With the closure from Signature Bank by the US authorities, it is a third crypto-friendly financial institution which disappears from the American landscape.
As Silvergate Bank collapsed last Wednesday and regulators closed Silicon Valley Bank on Friday, the closure from Signature Bank by the New York Department of Financial Services on Sunday carries a new blow à the crypto industry at United States.
The three banks, including the Californian Silvergate and the New Yorker Signaturewere known to serve major US cryptocurrency players, including Coinbase, Ripple, Circle and Paxos, which are now increasingly cut off from the US banking system.
Silvergate and Signature provided payment networks enabling the transfer of funds in real time. Their SEN and Bookmark were particularly appreciated by crypto firms.
CircleCircle, whose stablecoin fell against the dollar over the weekend and finally returned to parity last night, has announced that it will no longer be able to process USDC redemptions with Signet. The company will rely on on its banking partner BNY Mellon.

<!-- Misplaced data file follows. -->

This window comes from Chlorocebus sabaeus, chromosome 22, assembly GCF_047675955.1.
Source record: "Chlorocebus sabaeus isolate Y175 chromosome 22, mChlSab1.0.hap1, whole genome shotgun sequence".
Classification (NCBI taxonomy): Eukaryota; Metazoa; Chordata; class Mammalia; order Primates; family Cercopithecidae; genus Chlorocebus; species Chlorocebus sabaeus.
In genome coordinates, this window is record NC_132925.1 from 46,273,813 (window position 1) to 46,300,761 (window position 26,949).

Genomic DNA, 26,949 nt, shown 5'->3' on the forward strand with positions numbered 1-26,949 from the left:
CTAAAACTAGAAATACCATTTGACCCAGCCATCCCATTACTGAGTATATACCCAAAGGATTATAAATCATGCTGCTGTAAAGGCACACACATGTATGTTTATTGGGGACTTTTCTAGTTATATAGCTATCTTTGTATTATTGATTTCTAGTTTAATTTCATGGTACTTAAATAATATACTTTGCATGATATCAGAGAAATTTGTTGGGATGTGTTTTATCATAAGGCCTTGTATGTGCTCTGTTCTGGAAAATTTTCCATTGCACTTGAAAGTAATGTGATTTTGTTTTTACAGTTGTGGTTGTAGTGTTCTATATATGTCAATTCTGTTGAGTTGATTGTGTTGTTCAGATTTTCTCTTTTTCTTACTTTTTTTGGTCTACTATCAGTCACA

If crypto companies continue to be cut off from the banking system, for no apparent reason, it is highly likely that the most mobile companies will move elsewhere. It seems like lately, there is a new headwind every day for American businesses […] With regulatory clarity in the form of MiCA, Europe seems well positioned to capitalize,” wrote Conor Ryder, an analyst at Kaiko, in a blog post published Thursday.
In addition to shutting down these crypto-friendly financial institutions, U.S. regulators have, in recent months, tightened the screw and sued several industry giants, including Kraken recently.
Yesterday, Treasury Secretary Janet Yellen, Fed Chairman Jerome Powell and FDIC chief Martin Gruenberg jointly announced taking steps to protect depositors of Silicon Valley Bank and Signature Bank.
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